Bad decisions cost Bulls

2013-07-29 00:00

THE Bulls’ limitations at the set-piece, their creaking scrum in the first half and their wobbly line-out in the second, cost them a place in this year’s Super Rugby final.

The Bulls went walkabout in the closing 10 minutes at Loftus Versfeld, and suffered one of their most agonising defeats, while the Brumbies reckon their 26-23 semi-final win was the greatest in their history.

The Brumbies now trek to Hamilton for Saturday’s final against the Chiefs. The defending champions upset the formbook, the bookies and the pundits in beating the Crusaders 20-19 in the first semi-final on Saturday.

The Bulls, after a shoddy first half when their scrum was under pressure from the Brumbies — and referee Craig Joubert — improved markedly after the break and they led (20-19) in the final quarter.

But captain Dewald Potgieter then turned down three chances to kick easy penalties, opting instead for attacking line-outs. Potgieter reasoned that a try (and conversion) would take the Bulls into an eight-point lead and out of reach of the dangerous Brumbies while he also wanted to keep the Australians pinned back in their own quarter.

But, with replacement hooker Callie Visagie on for Chiliboy Ralepelle, the vulnerable Bulls line-out lost possession on all three occasions. And, to add to the confusion, Morné Steyn, surprisingly, even tried to kick a drop kick. Finally, with 50 000 baying captains in the Loftus stands, Potgieter underwent a change of heart, allowing Steyn to boot a fourth penalty to take the Bulls ahead 23-19 with four minutes remaining.

Potgieter’s worst fears were immediately realised as the Brumbies, finally back in the Bulls’ half from the kick-off, easily carved up the defence and flyhalf Matt Toomua sent centre Tevita Kuridrani over. There was still a tense wait before the winning try was awarded by South African television match official Shaun Veldsman after Joubert questioned a possible forward pass. It was as close as that.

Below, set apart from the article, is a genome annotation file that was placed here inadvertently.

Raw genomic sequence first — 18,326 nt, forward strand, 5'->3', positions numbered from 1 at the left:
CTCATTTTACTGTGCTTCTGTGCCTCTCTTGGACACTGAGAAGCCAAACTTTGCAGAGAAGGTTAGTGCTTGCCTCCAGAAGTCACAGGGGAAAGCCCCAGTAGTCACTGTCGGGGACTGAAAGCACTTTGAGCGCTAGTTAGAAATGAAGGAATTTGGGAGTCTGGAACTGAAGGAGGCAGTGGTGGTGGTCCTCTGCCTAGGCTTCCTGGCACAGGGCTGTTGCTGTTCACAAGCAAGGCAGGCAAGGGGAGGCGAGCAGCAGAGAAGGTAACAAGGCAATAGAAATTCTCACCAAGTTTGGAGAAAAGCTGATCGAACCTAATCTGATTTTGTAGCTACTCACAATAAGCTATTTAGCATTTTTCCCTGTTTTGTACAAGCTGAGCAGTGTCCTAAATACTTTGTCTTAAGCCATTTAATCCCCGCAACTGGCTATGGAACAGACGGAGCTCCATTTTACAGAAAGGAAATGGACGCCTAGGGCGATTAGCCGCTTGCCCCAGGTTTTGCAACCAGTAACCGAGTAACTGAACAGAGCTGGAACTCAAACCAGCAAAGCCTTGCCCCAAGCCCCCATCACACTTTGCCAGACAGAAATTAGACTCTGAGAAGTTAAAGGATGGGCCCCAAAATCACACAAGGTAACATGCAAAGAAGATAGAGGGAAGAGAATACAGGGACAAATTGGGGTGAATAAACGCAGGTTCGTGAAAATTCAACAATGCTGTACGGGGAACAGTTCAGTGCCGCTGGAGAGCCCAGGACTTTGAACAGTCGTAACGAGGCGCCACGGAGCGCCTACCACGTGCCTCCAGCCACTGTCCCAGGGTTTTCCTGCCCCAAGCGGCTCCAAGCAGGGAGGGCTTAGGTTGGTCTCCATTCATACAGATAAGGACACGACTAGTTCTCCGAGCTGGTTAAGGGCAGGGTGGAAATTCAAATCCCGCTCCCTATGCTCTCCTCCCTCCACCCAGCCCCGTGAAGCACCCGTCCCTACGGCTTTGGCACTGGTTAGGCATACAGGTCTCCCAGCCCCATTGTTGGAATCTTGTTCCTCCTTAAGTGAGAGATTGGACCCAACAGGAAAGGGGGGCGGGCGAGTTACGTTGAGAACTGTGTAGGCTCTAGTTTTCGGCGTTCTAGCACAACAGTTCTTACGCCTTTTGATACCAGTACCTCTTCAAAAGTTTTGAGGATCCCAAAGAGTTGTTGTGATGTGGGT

Potgieter and the Loftus crowd will be haunted by those closing 10 minutes. Had the Bulls had a Victor Matfield standing in the line-out instead of sitting with the coaches, Potgieter’s decision would have had some merit and the Bulls might well have fashioned a controlled, match-winning drive to settle the contest.

But the Bulls’ line-out has lacked precision in recent weeks and, in the tightest of contests, Potgieter should have taken the points on offer.

The Brumbies deserved their win if only because they were more dangerous on attack while the Bulls’ all-Springbok back division was largely ignored after they had fashioned an excellent early try for centre JJ Englebrecht.

Coach Jake White and assistant coach Laurie Fisher later hailed the win “as the greatest the Brumbies have ever had”.

“I spoke to [flank and man of the match] George Smith after the game and he said he’s never experienced anything like that in his life,” said White.

White was also bewildered by the Bulls’ decision not to kick at goal in the final minutes. “The players felt that the Bulls had left the door open to them. They have the best goal-kicker in the whole competition [Steyn] and a new hooker on who has to throw the ball into the line-out. And they decide to go for touch.”

Potgieter defended his decision.

“We wanted to stay in their territory and it was working for us right up until the end when we took that penalty and then went back to our own half. We just couldn’t exit from there.”

The challenge facing the Brumbies now is not as demanding as the one that faced the Sharks last year (they went to Brisbane, then back to Cape Town before playing in Hamilton) but White said the travelling would hurt his team.

“It’s going to be an uphill battle that’s never been done before. But there’s a lot of things that haven’t been done by teams before and the Brumbies have done them week-in, week-out.”

The Chiefs, at home again for the final, will be favourites to land back-to-back titles after a second-half surge of 17 points took them to a one-point win over the Crusaders.

The Chiefs were outplayed by the marauding Crusaders in the first half (3-9) but they were inspirational in the second when they took the lead and then denied the seven–time champions in the final minutes.

“It comes down to those critical decision-making errors on the field, Crusaders coach Todd Blackadder said. “The difference is that the Chiefs took their two try-scoring opportunities and we didn’t nail ours.”

That, in essence, was also the story in Pretoria.

SEMI-FINAL SCORES AND SCORERS

Bulls 23 – Try: JJ Engelbrecht. Penalty goals: Morné Steyn (6). Brumbies 26 – Tries: Jesse Mogg, Tevita Kuridrani. Conversions: Christian Lealiifano (2). Penalty goals: Lealiifano (4).

Chiefs 20 – Tries: Lelia Masaga, Aaron Cruden. Conversions: Cruden (2). Penalty goals: Cruden (2). Crusaders 19 – Try: Israel Dagg. Conversion: Dan Carter. Penalty goals: Carter (4).

Super Rugby final on Saturday: Chiefs vs Brumbies (9.35 am, SA time).

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